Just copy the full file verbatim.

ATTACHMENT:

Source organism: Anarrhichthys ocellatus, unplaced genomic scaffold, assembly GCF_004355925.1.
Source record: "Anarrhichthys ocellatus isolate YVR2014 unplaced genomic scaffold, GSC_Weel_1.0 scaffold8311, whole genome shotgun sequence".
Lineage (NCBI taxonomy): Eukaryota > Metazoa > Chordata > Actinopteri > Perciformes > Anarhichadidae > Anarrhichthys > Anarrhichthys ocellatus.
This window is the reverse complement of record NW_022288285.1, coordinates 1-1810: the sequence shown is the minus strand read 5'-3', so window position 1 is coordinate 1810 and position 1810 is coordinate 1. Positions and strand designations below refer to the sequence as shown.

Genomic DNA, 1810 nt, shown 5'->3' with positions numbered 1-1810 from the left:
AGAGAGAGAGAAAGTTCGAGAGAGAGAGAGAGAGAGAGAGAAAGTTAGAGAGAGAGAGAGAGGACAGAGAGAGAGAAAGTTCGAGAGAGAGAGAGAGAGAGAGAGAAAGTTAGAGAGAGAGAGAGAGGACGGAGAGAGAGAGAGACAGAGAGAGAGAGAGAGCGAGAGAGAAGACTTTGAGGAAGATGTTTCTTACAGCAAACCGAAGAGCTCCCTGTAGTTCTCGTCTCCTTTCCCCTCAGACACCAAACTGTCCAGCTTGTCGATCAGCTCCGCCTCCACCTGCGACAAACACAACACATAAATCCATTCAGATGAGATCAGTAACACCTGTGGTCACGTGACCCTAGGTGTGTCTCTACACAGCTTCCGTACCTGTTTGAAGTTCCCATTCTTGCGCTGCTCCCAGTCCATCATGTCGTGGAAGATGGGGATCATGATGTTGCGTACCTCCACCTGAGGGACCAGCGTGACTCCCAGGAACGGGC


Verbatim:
Source organism: Anarrhichthys ocellatus, unplaced genomic scaffold, assembly GCF_004355925.1.
Source record: "Anarrhichthys ocellatus isolate YVR2014 unplaced genomic scaffold, GSC_Weel_1.0 scaffold8311, whole genome shotgun sequence".
Lineage (NCBI taxonomy): Eukaryota > Metazoa > Chordata > Actinopteri > Perciformes > Anarhichadidae > Anarrhichthys > Anarrhichthys ocellatus.
This window is the reverse complement of record NW_022288285.1, coordinates 1-1810: the sequence shown is the minus strand read 5'-3', so window position 1 is coordinate 1810 and position 1810 is coordinate 1. Positions and strand designations below refer to the sequence as shown.

Genomic DNA, 1810 nt, shown 5'->3' with positions numbered 1-1810 from the left:
AGAGAGAGAGAAAGTTCGAGAGAGAGAGAGAGAGAGAGAGAAAGTTAGAGAGAGAGAGAGAGGACAGAGAGAGAGAAAGTTCGAGAGAGAGAGAGAGAGAGAGAGAAAGTTAGAGAGAGAGAGAGAGGACGGAGAGAGAGAGAGACAGAGAGAGAGAGAGAGCGAGAGAGAAGACTTTGAGGAAGATGTTTCTTACAGCAAACCGAAGAGCTCCCTGTAGTTCTCGTCTCCTTTCCCCTCAGACACCAAACTGTCCAGCTTGTCGATCAGCTCCGCCTCCACCTGCGACAAACACAACACATAAATCCATTCAGATGAGATCAGTAACACCTGTGGTCACGTGACCCTAGGTGTGTCTCTACACAGCTTCCGTACCTGTTTGAAGTTCCCATTCTTGCGCTGCTCCCAGTCCATCATGTCGTGGAAGATGGGGATCATGATGTTGCGTACCTCCACCTGAGGGACCAGCGTGACTCCCAGGAACGGGC